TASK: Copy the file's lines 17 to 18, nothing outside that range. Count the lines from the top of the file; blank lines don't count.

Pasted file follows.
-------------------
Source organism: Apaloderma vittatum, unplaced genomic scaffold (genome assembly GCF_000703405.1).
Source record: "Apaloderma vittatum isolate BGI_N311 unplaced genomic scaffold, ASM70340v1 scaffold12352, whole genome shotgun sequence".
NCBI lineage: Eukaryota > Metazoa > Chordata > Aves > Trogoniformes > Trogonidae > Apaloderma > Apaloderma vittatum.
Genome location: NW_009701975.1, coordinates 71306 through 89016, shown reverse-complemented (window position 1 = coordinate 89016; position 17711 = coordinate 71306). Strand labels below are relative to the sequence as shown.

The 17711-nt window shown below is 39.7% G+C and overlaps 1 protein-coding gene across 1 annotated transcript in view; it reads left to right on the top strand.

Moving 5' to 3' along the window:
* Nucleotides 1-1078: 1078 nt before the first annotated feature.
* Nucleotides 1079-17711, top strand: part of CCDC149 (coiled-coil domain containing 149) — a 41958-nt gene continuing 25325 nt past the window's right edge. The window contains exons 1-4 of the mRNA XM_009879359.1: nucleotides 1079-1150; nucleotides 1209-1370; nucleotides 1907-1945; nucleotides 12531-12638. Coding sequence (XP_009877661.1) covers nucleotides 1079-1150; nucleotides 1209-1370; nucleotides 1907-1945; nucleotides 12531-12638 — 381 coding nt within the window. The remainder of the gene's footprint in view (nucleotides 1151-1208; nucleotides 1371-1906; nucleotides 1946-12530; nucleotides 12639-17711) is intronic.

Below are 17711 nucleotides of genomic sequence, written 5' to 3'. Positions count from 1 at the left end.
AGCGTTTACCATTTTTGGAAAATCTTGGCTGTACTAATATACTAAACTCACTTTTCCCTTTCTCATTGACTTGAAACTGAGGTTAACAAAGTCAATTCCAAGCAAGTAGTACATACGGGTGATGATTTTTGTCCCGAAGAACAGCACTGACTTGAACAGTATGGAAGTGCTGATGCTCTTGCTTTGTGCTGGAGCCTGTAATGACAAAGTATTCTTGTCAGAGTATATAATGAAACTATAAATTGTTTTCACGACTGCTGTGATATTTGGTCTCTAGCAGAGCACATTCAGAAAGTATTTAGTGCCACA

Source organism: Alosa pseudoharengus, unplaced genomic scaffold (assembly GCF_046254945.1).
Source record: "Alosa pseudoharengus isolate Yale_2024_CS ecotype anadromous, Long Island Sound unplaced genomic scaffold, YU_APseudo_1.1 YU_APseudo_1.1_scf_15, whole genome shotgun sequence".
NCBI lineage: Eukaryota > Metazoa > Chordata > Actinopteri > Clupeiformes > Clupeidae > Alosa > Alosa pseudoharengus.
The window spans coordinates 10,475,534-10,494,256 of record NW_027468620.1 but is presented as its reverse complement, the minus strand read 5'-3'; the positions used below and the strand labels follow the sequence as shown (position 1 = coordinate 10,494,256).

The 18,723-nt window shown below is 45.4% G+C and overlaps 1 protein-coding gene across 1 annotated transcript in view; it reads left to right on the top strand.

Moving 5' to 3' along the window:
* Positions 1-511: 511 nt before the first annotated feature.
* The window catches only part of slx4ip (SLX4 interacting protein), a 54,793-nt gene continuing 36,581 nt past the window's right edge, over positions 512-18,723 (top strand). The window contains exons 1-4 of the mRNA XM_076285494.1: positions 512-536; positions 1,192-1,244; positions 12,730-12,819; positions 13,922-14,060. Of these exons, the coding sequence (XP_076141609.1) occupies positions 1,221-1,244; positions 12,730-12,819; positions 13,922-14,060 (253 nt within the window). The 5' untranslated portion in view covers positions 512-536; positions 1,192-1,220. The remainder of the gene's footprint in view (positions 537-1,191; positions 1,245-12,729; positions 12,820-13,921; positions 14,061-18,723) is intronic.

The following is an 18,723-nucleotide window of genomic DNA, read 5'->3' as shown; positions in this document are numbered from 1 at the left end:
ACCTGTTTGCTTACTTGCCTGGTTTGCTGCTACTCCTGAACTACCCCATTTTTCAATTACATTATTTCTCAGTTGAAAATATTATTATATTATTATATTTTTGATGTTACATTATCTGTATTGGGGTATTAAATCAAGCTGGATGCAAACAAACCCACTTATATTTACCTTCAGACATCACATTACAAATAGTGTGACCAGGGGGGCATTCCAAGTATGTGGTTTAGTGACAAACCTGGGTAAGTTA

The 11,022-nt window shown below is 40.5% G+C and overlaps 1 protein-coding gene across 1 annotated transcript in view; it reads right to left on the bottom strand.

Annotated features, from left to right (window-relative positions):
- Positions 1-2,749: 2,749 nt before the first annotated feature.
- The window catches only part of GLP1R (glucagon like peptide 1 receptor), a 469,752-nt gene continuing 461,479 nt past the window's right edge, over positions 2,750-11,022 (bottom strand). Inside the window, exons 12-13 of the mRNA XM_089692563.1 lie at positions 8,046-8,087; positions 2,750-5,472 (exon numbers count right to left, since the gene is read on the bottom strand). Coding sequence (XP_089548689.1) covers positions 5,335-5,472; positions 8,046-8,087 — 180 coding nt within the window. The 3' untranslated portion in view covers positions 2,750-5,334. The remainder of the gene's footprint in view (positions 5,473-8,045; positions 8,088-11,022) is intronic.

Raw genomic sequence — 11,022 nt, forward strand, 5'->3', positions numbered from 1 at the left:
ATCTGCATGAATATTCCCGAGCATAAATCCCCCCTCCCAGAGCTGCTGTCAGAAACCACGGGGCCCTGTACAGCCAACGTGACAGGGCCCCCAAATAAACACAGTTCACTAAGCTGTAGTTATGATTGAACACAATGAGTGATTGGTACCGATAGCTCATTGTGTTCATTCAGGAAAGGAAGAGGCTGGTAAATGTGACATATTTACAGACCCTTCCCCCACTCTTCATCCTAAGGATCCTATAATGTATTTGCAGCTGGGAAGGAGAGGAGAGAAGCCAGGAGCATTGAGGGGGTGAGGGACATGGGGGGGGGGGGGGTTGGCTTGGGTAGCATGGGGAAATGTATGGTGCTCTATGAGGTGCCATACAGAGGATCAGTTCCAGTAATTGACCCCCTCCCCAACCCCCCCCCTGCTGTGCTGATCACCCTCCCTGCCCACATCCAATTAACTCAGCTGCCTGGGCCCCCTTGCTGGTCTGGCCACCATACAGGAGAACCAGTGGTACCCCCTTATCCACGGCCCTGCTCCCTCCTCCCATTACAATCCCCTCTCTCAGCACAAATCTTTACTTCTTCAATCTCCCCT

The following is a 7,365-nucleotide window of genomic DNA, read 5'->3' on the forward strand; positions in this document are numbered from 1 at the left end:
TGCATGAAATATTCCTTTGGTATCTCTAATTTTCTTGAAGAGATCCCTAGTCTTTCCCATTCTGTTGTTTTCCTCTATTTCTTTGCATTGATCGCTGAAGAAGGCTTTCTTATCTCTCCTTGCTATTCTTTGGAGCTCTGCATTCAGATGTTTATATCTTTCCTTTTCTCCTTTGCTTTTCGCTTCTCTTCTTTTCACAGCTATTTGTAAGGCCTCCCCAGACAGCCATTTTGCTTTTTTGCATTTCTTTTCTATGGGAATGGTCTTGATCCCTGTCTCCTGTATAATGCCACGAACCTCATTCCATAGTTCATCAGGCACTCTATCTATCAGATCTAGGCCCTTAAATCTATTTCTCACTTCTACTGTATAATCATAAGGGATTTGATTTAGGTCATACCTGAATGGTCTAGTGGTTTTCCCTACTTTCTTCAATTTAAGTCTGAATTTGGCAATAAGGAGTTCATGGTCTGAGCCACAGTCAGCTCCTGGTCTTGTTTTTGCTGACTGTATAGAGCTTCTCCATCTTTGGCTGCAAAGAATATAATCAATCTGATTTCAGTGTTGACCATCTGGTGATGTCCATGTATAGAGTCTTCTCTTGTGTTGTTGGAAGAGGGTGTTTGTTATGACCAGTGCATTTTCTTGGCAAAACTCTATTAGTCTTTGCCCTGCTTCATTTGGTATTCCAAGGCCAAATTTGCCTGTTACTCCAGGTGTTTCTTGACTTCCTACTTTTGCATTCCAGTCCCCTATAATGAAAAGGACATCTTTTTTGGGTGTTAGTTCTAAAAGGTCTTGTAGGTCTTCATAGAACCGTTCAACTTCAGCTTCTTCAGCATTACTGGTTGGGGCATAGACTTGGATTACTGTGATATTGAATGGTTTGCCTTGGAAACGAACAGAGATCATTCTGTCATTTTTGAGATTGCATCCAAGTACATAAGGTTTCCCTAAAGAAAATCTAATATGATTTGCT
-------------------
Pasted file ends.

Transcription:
* Positions 1-511: 511 nt before the first annotated feature.
* The window catches only part of slx4ip (SLX4 interacting protein), a 54,793-nt gene continuing 36,581 nt past the window's right edge, over positions 512-18,723 (top strand). The window contains exons 1-4 of the mRNA XM_076285494.1: positions 512-536; positions 1,192-1,244; positions 12,730-12,819; positions 13,922-14,060. Of these exons, the coding sequence (XP_076141609.1) occupies positions 1,221-1,244; positions 12,730-12,819; positions 13,922-14,060 (253 nt within the window). The 5' untranslated portion in view covers positions 512-536; positions 1,192-1,220. The remainder of the gene's footprint in view (positions 537-1,191; positions 1,245-12,729; positions 12,820-13,921; positions 14,061-18,723) is intronic.